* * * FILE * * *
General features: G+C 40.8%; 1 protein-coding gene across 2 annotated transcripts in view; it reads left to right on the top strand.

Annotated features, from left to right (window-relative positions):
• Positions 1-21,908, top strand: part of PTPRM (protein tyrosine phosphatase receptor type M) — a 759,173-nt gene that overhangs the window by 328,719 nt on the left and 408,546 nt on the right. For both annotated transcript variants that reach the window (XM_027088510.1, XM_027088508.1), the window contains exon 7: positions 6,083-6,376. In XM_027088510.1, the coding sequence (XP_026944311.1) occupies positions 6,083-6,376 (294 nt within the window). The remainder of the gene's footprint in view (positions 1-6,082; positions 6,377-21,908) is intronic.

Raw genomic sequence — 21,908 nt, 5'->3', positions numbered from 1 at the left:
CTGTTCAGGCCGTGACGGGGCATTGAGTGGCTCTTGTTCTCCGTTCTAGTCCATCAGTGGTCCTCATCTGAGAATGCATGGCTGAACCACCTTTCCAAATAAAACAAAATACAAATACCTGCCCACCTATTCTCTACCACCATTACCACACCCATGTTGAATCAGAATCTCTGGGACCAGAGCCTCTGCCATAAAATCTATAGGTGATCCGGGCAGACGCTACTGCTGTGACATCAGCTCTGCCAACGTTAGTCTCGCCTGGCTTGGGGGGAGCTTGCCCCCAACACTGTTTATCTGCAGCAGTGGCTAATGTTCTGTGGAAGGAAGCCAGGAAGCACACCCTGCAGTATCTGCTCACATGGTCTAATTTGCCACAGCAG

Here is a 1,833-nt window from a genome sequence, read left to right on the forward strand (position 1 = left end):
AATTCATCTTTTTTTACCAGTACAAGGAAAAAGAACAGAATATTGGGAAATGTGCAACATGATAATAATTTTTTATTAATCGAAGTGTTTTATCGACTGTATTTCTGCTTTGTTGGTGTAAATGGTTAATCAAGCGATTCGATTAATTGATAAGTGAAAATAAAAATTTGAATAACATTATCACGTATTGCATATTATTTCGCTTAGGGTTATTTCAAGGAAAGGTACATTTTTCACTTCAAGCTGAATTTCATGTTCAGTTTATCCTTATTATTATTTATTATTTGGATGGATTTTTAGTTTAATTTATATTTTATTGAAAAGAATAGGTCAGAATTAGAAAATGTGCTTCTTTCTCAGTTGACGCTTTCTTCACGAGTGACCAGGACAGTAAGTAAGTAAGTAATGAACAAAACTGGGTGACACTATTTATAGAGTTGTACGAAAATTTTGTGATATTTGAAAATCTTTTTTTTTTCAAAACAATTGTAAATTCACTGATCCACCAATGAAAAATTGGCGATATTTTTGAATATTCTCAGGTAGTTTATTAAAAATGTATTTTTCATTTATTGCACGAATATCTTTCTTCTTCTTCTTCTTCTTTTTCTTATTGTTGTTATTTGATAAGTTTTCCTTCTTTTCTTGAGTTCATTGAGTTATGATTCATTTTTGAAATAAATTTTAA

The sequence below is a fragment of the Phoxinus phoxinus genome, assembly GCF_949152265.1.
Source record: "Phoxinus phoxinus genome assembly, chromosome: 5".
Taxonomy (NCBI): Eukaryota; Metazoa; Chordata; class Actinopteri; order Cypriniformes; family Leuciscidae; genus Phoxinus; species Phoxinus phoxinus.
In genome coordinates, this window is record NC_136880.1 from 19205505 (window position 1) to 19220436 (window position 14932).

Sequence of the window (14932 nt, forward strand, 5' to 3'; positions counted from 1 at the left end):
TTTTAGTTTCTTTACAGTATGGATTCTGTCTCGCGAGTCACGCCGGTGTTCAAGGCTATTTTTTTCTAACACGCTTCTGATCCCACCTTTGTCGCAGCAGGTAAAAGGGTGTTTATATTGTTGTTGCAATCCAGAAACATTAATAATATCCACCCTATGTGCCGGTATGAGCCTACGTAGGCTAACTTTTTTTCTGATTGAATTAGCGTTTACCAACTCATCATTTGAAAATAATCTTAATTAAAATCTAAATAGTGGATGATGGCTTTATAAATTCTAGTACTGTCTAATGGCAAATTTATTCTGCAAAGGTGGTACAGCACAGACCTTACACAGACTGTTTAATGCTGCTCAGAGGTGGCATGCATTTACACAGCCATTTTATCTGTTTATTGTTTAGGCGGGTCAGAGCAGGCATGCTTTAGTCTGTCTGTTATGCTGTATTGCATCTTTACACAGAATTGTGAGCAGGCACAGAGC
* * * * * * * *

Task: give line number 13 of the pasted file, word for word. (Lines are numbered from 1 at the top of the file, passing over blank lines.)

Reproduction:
TTTTAGTTTCTTTACAGTATGGATTCTGTCTCGCGAGTCACGCCGGTGTTCAAGGCTATTTTTTTCTAACACGCTTCTGATCCCACCTTTGTCGCAGCAGGTAAAAGGGTGTTTATATTGTTGTTGCAATCCAGAAACATTAATAATATCCACCCTATGTGCCGGTATGAGCCTACGTAGGCTAACTTTTTTTCTGATTGAATTAGCGTTTACCAACTCATCATTTGAAAATAATCTTAATTAAAATCTAAATAGTGGATGATGGCTTTATAAATTCTAGTACTGTCTAATGGCAAATTTATTCTGCAAAGGTGGTACAGCACAGACCTTACACAGACTGTTTAATGCTGCTCAGAGGTGGCATGCATTTACACAGCCATTTTATCTGTTTATTGTTTAGGCGGGTCAGAGCAGGCATGCTTTAGTCTGTCTGTTATGCTGTATTGCATCTTTACACAGAATTGTGAGCAGGCACAGAGC